On November 20th, only a day before students left for Thanksgiving break, swastikas appeared on Cornell’s campus. Vice President Lombardi stated in his email to the University that “This is not the first such incident of a swastika that has been reported through campus mechanisms over the last 10 days.” In fact, there have been three swastikas on campus- one near Dickson, one on a whiteboard in CKB and one etched in snow by Appel. These incidents came just three weeks after the shooting at Tree of Life synagogue in Pittsburgh, Pennsylvania.

While no one is quite sure who drew the hateful symbols around North Campus, the University announced its disgust at the anti-Semitic acts and emphasized  support for the Jewish community at Cornell. Is this enough to make Jewish students, and students of other targeted groups, feel safe on their own college campus? Not even close.

Following the shooting in Pittsburgh, Cornell was quick to provide outreach and support to students, renouncing the hateful crime and vowing to stand against anti-Semitism. Over the past two weeks following the appearance of the swastikas, Cornell has done the same again. While providing solace to students is a necessary and important effort, what is being done to prevent such hate crimes from happening again?

To start off, in my experience I’ve come to realize that many people are in fact unaware of the historical significance behind the swastika, or even if they are aware, don’t realize the fear it continues to instill in Jews everywhere, over seventy years after the end of the Holocaust. Last year in my FWS, I remember my teacher commenting on the alarming statistic reported by the Washington Post– 66% of millenials do not know of Auschwitz, the largest death camp during the Holocaust.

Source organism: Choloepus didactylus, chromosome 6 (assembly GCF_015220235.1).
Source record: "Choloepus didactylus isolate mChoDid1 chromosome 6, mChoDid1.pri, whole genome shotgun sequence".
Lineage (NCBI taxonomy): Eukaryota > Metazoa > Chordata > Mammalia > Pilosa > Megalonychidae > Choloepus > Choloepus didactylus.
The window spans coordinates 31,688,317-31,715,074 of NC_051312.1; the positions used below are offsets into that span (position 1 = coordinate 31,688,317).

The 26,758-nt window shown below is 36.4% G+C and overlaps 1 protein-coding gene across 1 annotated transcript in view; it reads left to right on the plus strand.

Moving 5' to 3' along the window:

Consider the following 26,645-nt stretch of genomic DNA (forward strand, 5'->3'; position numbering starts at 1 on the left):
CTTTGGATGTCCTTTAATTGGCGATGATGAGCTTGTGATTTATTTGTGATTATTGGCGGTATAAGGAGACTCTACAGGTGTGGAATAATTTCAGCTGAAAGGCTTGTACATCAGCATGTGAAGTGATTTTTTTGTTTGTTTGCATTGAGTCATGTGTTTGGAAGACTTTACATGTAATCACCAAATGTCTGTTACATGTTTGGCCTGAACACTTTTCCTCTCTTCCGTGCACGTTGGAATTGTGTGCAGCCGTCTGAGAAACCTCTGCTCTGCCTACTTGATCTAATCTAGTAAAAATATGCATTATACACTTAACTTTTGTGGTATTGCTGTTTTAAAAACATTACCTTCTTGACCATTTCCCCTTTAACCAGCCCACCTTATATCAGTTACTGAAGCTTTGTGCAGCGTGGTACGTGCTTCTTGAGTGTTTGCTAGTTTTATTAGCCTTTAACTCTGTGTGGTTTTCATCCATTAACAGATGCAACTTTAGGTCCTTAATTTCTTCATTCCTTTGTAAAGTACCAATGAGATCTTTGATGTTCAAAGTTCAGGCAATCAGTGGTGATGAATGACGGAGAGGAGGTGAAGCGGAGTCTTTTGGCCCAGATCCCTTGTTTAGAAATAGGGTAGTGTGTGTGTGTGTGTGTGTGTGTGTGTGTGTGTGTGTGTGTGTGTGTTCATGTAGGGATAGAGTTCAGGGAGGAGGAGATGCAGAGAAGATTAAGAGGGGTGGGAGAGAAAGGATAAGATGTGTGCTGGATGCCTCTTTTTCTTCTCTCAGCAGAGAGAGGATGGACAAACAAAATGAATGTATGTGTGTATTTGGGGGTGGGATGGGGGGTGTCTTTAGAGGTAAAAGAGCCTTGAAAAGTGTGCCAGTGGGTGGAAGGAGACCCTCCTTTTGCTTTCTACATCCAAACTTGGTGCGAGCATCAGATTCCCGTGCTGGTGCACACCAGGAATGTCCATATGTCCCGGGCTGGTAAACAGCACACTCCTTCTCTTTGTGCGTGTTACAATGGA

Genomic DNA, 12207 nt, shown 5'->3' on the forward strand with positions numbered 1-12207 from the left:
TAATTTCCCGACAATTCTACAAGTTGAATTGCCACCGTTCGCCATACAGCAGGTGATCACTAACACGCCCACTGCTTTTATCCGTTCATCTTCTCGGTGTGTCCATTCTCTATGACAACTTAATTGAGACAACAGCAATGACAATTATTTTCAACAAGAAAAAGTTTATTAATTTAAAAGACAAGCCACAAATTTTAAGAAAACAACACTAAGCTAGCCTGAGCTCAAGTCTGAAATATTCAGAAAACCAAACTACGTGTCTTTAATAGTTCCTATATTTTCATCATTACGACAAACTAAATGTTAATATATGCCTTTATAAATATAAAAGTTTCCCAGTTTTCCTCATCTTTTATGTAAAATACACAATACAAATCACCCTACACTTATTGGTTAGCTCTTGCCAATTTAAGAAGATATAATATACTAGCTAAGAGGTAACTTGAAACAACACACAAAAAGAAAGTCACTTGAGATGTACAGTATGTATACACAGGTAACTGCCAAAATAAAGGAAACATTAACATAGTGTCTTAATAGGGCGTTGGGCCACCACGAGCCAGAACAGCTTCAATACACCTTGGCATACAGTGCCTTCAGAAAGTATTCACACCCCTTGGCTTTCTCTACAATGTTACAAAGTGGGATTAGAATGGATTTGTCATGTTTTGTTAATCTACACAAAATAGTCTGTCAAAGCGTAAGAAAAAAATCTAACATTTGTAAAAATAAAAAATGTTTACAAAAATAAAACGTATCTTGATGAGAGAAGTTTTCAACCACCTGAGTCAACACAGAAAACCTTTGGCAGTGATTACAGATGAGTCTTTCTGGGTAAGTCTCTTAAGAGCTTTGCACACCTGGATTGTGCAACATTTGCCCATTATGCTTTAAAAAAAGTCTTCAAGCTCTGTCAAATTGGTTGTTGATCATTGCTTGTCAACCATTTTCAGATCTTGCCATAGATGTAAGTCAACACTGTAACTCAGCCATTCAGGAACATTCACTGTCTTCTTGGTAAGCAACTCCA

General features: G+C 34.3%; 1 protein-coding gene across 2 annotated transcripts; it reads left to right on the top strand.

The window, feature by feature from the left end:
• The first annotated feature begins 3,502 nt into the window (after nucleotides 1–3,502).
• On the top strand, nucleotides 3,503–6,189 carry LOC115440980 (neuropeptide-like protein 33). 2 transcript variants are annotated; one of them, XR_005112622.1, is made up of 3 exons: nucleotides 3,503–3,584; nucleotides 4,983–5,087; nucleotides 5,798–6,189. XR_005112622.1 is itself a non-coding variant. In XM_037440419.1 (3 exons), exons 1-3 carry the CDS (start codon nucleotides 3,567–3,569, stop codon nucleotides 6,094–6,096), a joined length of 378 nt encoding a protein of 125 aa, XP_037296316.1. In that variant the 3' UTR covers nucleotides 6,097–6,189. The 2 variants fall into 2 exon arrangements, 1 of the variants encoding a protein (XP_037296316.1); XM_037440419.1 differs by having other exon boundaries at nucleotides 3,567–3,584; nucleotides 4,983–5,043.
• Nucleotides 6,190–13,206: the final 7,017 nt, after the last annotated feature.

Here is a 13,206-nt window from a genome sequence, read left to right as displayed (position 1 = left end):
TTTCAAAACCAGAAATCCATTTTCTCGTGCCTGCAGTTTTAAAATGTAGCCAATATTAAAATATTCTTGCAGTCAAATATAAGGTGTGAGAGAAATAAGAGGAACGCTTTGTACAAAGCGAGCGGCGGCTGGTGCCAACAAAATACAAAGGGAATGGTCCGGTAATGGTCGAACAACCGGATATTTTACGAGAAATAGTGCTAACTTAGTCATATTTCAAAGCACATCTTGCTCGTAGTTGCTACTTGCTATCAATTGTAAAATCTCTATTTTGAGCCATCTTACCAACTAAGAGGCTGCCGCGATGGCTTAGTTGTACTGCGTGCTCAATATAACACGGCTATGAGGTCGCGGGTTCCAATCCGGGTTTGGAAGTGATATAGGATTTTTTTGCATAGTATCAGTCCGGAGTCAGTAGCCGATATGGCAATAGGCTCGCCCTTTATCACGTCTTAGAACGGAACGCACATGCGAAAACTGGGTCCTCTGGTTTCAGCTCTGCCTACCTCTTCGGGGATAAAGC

It is problems like this lack of knowledge that contribute to anti-Semitism still persisting on our campus. Yes, there are likely individuals on campus that hate Jews for no apparent reason other than their religion. There are also people on campus who just simply do not understand the horrible story behind the swastika or its offensiveness to the Jewish people. Maybe the individual(s) who drew the swastikas were anti-Semitic. Or maybe they thought they weren’t being disrespectful and were just being funny. We probably won’t ever know the answer.

This thought is by no means a measure of justifying what happened the other week. Not understanding the sickening history of Nazism and swastikas is not an excuse. Being ignorant is not an excuse. I think it is important to make a point of educating people on the offensive and hateful nature of such symbols because it’s clear that there are far too many people out there that are simply unaware.

During my senior year of high school, I noticed an alarming print hung in the gallery along the art hallway. It was placed amidst a wall of other prints and could’ve easily gone unnoticed by other students and teachers, but to me, it looked awfully similar to a swastika repeated across the page. I brought it to the attention of the Art Department and it was taken down immediately. While the student who made the print did not mean to inflict anti-Semitism, she did so nonetheless. And while I took action to take down the sign, I wish I had done more to make students more attuned and sensitive to recognizing the weight of their actions, even if unintentional. Everyone should be able to recognize a swastika and realize how incredibly hateful and wrong it is to draw one.